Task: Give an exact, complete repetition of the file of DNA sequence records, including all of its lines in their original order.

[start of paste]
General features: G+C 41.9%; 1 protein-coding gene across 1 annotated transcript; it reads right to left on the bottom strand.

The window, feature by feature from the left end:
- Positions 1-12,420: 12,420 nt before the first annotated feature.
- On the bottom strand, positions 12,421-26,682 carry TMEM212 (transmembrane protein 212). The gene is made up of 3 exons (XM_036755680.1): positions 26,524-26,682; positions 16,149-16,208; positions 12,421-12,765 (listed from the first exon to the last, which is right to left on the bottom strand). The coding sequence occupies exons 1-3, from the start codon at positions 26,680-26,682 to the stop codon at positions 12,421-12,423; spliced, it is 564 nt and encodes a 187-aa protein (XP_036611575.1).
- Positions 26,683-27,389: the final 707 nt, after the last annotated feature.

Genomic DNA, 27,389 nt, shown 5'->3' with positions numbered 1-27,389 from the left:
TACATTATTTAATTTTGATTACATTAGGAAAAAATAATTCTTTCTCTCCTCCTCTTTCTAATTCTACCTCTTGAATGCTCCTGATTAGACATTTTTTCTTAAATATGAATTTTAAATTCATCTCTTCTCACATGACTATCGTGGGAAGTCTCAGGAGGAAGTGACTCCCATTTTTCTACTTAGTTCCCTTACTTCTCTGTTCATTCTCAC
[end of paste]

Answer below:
General features: G+C 41.9%; 1 protein-coding gene across 1 annotated transcript; it reads right to left on the bottom strand.

The window, feature by feature from the left end:
- Positions 1-12,420: 12,420 nt before the first annotated feature.
- On the bottom strand, positions 12,421-26,682 carry TMEM212 (transmembrane protein 212). The gene is made up of 3 exons (XM_036755680.1): positions 26,524-26,682; positions 16,149-16,208; positions 12,421-12,765 (listed from the first exon to the last, which is right to left on the bottom strand). The coding sequence occupies exons 1-3, from the start codon at positions 26,680-26,682 to the stop codon at positions 12,421-12,423; spliced, it is 564 nt and encodes a 187-aa protein (XP_036611575.1).
- Positions 26,683-27,389: the final 707 nt, after the last annotated feature.

Genomic DNA, 27,389 nt, shown 5'->3' with positions numbered 1-27,389 from the left:
TACATTATTTAATTTTGATTACATTAGGAAAAAATAATTCTTTCTCTCCTCCTCTTTCTAATTCTACCTCTTGAATGCTCCTGATTAGACATTTTTTCTTAAATATGAATTTTAAATTCATCTCTTCTCACATGACTATCGTGGGAAGTCTCAGGAGGAAGTGACTCCCATTTTTCTACTTAGTTCCCTTACTTCTCTGTTCATTCTCAC